Title

The Recognition And Reconstruction Of Storm Sedimentation In The Nearshore, Southwest Florida

Date of Award

1982

Availability

Article

Degree Name

Doctor of Philosophy (Ph.D.)

Abstract

The Ten Thousand Islands region of southwest Florida is composed of three subtidal subenvironments: (1) shallow coastal lagoons; (2) tidal channels that connect lagoons to the adjacent Gulf of Mexico through a maze of mangrove islands; and (3) small, protected bays formed by the irregular shapes and distribution of these islands. Coring and probing studies in each of the subenvironments have revealed that subsurface sediments are primarily alternating zones of bioturbated, shelly, sandy mud, 5-50 cm in thickness, and coarse layers of quartz sand and shell material, 1-23 cm in thickness.In each subenvironment, the surface sediments exhibit a characteristic texture and composition caused by the local variations in (1) hydraulic energy associated with prevailing conditions and winter storms and (2) shell production. Subsurface bioturbated sediments are, in general, slightly coarser than local surface sediments and are interpreted to be the result of the biological reworking of material deposited by a combination of prevailing conditions, winter storms and minor hurricanes. Coarse layers exhibit significantly coarser textures and contain a larger component of shell material and/or quartz sand, than surface and burrowed sediments. Layers commonly show internal laminae and fining-upwards grading, and contain shells oriented convex side up. Coarse layers are interpreted to be deposited during major hurricanes.Coarse layers can exhibit variations in texture, composition, internal structure, bed contact and bed thickness, but are consistent within each subenvironment. These characteristics are determined by the proximity to tidal channels and local sediment sources, and the hydraulic energy during deposition. Cores taken in transect indicate that layers are the coarsest and thickest, contain the most shell material and exhibit the most internal structure in flood deltas located at channel inlets into lagoons. Coarse layers become finer, thinner and exhibit less internal structure away from inlets into the adjacent lagoons, and gradually pinch out. Four basic types of coarse layers have been recognized: (1) sandy to quartz-rich skeletal grainstones and packstones, (2) quartz grainstones, (3) shelly quartz packstones and wackestones, and (4) diffuse quartz packstones and wackestones.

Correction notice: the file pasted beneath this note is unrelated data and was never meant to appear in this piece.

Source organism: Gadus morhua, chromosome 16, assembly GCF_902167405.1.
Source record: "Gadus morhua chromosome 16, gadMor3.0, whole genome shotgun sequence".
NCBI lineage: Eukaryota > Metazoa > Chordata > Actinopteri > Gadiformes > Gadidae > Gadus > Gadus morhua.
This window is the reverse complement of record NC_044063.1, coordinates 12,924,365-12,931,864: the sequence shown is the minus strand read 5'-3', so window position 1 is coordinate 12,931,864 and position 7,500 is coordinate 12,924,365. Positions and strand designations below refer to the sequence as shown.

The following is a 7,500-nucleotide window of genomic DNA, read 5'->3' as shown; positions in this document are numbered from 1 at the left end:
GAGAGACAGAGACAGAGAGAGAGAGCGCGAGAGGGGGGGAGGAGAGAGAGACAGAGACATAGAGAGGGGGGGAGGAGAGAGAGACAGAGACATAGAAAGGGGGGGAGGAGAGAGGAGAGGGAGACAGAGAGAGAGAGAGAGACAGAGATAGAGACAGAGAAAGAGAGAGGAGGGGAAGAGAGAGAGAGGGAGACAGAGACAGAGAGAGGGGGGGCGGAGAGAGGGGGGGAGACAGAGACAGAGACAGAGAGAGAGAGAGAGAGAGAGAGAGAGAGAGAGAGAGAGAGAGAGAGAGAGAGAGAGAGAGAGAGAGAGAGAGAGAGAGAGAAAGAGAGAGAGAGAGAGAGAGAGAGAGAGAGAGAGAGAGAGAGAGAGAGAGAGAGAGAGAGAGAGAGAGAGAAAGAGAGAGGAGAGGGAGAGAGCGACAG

Keywords

Geology

Link to Full Text

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